Iris+ with about 30 flights on it went down in a salt water bay this morning with a brand new Hero 3+ black edition camera in a naked housing, nose mounted. Took off from a boat in standard flyting mode, using only the 3DR radio. As soon as it lifted off I noticed a forward drift and a slight right turn. As the drift became worse and full opposite control input was not enough to even keep the copter level, I switched to Loiter (GPS) mode in hopes of the copter stabilizing, but it only accelerated the unbalance. The drift became a more pronounced drift and a yaw to the right. At this point the Iris was only about 20 feet in the air. Now to add to my lack of radio authority the Iris began to descend very slowly as the drift and yaw continued until it contacted the water and immediately sank, followed by pillows of smoke from the LiPo battery catching fire. This was a very large brackish body of water and the Iris and GoPro camera are both indeed unrecoverable. I've had a conversation with the tech department at 3DR this morning. Due to the Iris being unrecoverable, no data from Pixhawk is able to be reviewed as to what exactly happened. 3DR's tech person heard my story and is now discussing options with his supervisor, as I am patiently awaiting a call back soon. I am a FAA commercially licensed helicopter pilot ( 10 years) and have been operating UAV's (small quads to large octo's for 2 years). I'll be happy to follow up with the results of my awaited return phone call from 3DR.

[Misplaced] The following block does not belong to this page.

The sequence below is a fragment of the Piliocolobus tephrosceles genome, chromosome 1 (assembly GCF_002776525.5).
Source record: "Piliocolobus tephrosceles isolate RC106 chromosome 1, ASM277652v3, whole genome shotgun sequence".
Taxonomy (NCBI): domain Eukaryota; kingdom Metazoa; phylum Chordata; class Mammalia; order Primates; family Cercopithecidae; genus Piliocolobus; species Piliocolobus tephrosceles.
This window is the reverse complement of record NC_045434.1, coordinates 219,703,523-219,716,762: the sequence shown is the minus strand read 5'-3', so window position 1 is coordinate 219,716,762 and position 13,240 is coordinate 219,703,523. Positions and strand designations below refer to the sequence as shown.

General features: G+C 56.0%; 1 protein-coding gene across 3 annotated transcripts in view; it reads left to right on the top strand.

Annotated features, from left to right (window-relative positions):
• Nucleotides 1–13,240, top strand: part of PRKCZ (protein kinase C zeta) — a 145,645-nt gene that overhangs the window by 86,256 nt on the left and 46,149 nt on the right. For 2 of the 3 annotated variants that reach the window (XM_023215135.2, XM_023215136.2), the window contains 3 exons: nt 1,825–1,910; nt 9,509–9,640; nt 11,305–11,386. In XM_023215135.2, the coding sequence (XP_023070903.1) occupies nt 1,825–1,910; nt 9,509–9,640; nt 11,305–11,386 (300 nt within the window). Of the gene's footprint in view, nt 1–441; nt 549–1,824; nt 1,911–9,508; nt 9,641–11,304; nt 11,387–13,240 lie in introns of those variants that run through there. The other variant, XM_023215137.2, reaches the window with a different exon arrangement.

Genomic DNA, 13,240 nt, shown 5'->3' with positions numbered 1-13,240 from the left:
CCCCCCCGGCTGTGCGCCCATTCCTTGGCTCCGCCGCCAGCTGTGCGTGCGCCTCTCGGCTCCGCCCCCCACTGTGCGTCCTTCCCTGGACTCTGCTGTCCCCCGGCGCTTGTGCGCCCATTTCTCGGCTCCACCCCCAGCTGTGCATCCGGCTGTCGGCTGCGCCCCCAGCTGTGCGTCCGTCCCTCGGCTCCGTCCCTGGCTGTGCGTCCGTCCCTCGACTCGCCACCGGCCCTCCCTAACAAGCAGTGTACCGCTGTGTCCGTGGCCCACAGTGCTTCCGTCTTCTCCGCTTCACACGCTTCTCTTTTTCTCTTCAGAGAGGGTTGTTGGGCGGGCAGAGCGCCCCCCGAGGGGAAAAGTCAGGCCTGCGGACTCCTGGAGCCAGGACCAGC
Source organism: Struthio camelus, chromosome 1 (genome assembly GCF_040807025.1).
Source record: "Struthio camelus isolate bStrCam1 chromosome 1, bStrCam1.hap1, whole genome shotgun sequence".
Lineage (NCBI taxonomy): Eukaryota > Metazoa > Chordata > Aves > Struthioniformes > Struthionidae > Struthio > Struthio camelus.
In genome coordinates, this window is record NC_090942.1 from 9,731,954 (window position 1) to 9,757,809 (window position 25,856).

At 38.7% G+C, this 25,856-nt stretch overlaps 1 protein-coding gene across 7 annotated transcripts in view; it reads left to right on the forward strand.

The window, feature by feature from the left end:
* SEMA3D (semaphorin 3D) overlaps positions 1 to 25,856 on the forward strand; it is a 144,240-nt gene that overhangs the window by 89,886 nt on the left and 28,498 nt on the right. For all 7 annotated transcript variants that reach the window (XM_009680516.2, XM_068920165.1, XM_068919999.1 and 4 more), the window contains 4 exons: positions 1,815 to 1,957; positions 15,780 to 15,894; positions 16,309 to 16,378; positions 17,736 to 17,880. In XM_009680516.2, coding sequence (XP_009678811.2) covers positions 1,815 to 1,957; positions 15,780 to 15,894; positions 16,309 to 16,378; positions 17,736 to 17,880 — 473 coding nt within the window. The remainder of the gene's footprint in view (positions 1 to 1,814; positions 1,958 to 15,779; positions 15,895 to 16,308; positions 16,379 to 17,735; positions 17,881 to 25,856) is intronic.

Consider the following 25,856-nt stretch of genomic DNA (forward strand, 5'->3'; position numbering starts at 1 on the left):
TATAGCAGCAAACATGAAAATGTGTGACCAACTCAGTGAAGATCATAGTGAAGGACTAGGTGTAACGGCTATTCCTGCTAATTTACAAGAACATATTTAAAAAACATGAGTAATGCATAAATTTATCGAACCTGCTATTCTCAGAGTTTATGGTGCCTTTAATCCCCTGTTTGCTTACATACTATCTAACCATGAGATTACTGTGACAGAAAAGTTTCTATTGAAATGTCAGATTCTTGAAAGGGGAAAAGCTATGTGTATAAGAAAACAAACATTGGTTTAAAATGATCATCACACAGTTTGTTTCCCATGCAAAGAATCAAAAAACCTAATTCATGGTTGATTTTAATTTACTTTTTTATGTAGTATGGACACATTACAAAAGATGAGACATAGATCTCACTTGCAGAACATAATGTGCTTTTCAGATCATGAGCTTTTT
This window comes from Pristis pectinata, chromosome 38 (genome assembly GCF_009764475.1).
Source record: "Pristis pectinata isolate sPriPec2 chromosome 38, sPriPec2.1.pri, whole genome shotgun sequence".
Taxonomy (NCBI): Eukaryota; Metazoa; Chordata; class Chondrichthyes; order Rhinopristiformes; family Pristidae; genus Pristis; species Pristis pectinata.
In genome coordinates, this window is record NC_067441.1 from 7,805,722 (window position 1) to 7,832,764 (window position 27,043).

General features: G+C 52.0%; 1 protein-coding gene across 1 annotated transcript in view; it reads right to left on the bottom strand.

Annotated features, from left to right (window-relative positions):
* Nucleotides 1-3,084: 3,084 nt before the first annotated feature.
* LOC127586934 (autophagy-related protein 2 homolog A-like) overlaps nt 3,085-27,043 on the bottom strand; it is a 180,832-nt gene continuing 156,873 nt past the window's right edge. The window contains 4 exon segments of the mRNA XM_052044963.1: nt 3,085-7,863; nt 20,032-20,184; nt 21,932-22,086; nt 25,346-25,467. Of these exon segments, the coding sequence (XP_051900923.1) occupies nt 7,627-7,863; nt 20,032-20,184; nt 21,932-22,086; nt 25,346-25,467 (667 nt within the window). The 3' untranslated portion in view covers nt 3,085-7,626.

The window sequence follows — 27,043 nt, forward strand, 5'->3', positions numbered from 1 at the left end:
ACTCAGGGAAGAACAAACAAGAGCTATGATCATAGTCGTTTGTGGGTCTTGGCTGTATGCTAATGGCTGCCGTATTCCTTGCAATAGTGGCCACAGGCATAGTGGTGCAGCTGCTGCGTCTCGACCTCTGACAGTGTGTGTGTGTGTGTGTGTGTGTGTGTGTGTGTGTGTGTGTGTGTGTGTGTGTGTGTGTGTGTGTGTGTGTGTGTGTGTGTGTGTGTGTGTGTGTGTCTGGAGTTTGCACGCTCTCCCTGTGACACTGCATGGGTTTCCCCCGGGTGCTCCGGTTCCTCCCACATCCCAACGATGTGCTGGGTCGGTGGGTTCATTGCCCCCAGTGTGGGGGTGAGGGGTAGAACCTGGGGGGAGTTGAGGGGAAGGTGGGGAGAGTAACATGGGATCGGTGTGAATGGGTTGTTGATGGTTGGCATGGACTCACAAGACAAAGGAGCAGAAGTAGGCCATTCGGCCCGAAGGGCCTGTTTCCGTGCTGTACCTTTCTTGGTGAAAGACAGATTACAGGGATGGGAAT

When operating in a potentially hazardous environment, it always pays to have the telemetry enabled incase there is a flight failure that leads to the loss of the aircraft.
A review of the telemetry could have helped prevent future failures of this kind if you chose to continue using the IRIS+.
I believe it's recognised that apm:copter will not work well if you take off from a boat, due to issues with the gyro calibration I think.
Just a suggestion, next to a flowing lava field, salt water is about the most hostile environment I can imagine for a non waterproof quadcopter.
The moment any exposed electronic component gets even the smallest amount of salt water, mist, spray, anything you are immediately short circuit city toast.
The Iris is a great copter, but a salt water or salt spray area is way out of it's element.
Strongly suggest you look at a well waterproofed Aquacopter or one of the more expensive fiberglass with camera port quadcopter shells that are really designed for operating in this environment.
And even then, the motors are problematic, even though the best ones have epoxy coated windings they are not really designed for salt water environments.
The aluminum cases will corrode and the bearings last a very short time when exposed directly to salt water even with a flush and re-lube procedure.
I agree that telemetry can help, but a marine environment is really hard on these things even if you do the best you can.
But at least you need a copter that can float (Aquacopter) so you can at least recover it when it goes down.
Basically you fly off a boat in the water with a non buoyant copter, consider it disposable.